For members


How Switzerland’s Covid switch to card has made things more expensive

Finally, you can now pay in Switzerland with card at plenty of shops and retailers, although the change is placing upward pressure on costs of living.

A person pays with card at a hair salon. Photo by Blake Wisz on Unsplash
A person pays with card at a hair salon. Photo by Blake Wisz on Unsplash

For many, one of the few silver linings of the Covid pandemic was a final push in the direction of card payments. 

Unlike just two years ago, it is now possible to pay with cards rather than cash at a wide array of shops, stores and businesses all across the country. 

However, what we’ve gained in terms of convenience we may be paying for – quite literally. 

READ MORE: How the cost of living will change in Switzerland in 2022

Prices of everyday items are going up due to the added costs for businesses of setting up card payment systems, along with the costs which are levied on each transaction. 

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How much are things going up by?

According to a study by Switzerland’s Watson news organisation, the average card transaction costs the company 11 cents. 

The banks charge a fixed rate of ten cents per transaction, along with a fee which averages out at 0.7 cents for each transaction. 

READ MORE: Could Covid end the Swiss love affair with cash?

While the costs of each transaction have actually decreased since the start of the pandemic – pre-pandemic transactions cost roughly 28 cents each – the costs are still difficult for businesses to bear. 

With other costs on the rise due to inflation, the Covid pandemic and climate change leading to unpredictable crop yields over the past year, it has become even more difficult for businesses to absorb these costs.

As a result, they are being passed on to the consumer.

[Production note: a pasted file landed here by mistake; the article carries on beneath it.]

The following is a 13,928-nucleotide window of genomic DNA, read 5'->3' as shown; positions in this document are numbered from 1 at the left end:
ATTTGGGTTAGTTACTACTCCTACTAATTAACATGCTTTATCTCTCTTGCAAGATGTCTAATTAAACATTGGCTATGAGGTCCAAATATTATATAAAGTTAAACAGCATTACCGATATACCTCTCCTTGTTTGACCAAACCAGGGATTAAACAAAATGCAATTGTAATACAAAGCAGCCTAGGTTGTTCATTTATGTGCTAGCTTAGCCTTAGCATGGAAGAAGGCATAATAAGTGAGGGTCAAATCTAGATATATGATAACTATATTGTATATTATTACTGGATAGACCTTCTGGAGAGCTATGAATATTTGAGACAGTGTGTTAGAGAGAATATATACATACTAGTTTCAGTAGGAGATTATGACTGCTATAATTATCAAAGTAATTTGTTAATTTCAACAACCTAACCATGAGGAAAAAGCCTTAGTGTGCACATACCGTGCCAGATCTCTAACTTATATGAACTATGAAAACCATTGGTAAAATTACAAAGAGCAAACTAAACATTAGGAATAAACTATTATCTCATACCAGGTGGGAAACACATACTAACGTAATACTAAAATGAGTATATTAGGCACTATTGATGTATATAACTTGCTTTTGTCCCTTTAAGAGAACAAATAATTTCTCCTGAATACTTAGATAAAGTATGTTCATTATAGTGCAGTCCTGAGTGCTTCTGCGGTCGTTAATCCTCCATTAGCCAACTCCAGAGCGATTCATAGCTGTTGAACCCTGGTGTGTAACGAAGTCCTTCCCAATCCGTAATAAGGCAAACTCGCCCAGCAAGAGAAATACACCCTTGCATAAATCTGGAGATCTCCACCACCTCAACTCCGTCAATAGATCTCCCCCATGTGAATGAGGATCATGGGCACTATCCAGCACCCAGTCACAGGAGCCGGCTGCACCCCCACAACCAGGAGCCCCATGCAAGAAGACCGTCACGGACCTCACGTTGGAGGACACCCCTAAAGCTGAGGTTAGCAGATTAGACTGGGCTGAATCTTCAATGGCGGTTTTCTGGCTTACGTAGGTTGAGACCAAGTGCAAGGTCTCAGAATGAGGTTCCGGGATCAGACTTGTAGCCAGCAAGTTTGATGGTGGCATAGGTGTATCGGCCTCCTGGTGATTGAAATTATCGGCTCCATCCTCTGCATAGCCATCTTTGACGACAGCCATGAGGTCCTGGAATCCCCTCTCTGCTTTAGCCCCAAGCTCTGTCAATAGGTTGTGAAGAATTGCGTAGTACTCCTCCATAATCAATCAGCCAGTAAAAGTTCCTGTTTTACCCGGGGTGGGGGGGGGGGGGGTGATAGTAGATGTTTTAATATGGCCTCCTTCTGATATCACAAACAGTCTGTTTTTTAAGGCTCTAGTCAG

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For members


REVEALED: Which city has Switzerland’s cheapest beer?

Anyone looking for a cheap pint in Switzerland is likely to struggle no matter where they are, but there are still good deals to be had for a cold, frosty one.

REVEALED: Which city has Switzerland’s cheapest beer?

Some research carried out in Switzerland is more important to consumers than others.  

This one definitely fits under the ‘news you can use’ category.

A recent survey conducted by consumer website Hellosafe compared the price of a half a litre of beer in 29 cities in different cantons.

The prices come from 2022 and have incorporated recent spikes in cost for beer producers. 

READ MORE: Seven beers to try in Switzerland

Where is Switzerland’s cheapest beer? 

The study found that one of the cheapest pints, at 5.22 francs, can be had in Aarau, followed by Bern  (5.92).

While it is one of the world’s most expensive cities, a big mug of beer in Zurich costs “only”  6.96 francs, four cents less than in another relatively inexpensive location, the Valais capital of Sion.

Where is Switzerland’s most expensive pint of beer? 

Beer lovers in the west of Switzerland would be better off sticking to wine, with French-speaking Switzerland charging the most when it comes to beer anywhere in the country. 

The priciest half-litres are in Geneva (7.72 francs) and Lausanne (7.96).

Reader question: Can you drink in public in Switzerland?

Next on the list are Basel and Davos, which may appear to have very little in common with each other besides beer costing CHF7.03 per pint. 

What does the future hold? 

The study also looked ahead at how the war in Ukraine is likely to increase the cost of cereals used to manufacture beer, impacting the price of the end product.

Grain prices in Switzerland are expected to rise by 4 percent per tonne by the end of 2022, which will see price increases in several parts of the country. 

Accordingly, the price of a pint in Lausanne could increase by 32 cents and reach CHF 8.28. 

If Hellosafe’s estimates are correct, then the price of beer will increase the least in Olten, Langenthal, Chur and Arbon.

Beer in Switzerland

While Switzerland may be known internationally more for wine, beer has seen a strong surge in interest in recent years – particularly since the pandemic. 

Switzerland now boasts the highest density of breweries anywhere in Europe, with the Covid crisis a major factor in transforming the country into a beer hub. 

READ MORE: How the Covid crisis led to a boom in Swiss beer production

In 2020, 80 new breweries were established in Switzerland. 

Switzerland now has 1,212 breweries – which gives it a higher ratio of breweries to people than any of the other big brewing nations in Europe, including Germany, the Netherlands, the Czech Republic and Belgium. 

Just ten years ago, Switzerland had only 246 breweries, while in 1990 there were only 32 breweries in the entire country, the Neue Zürcher Zeitung reports.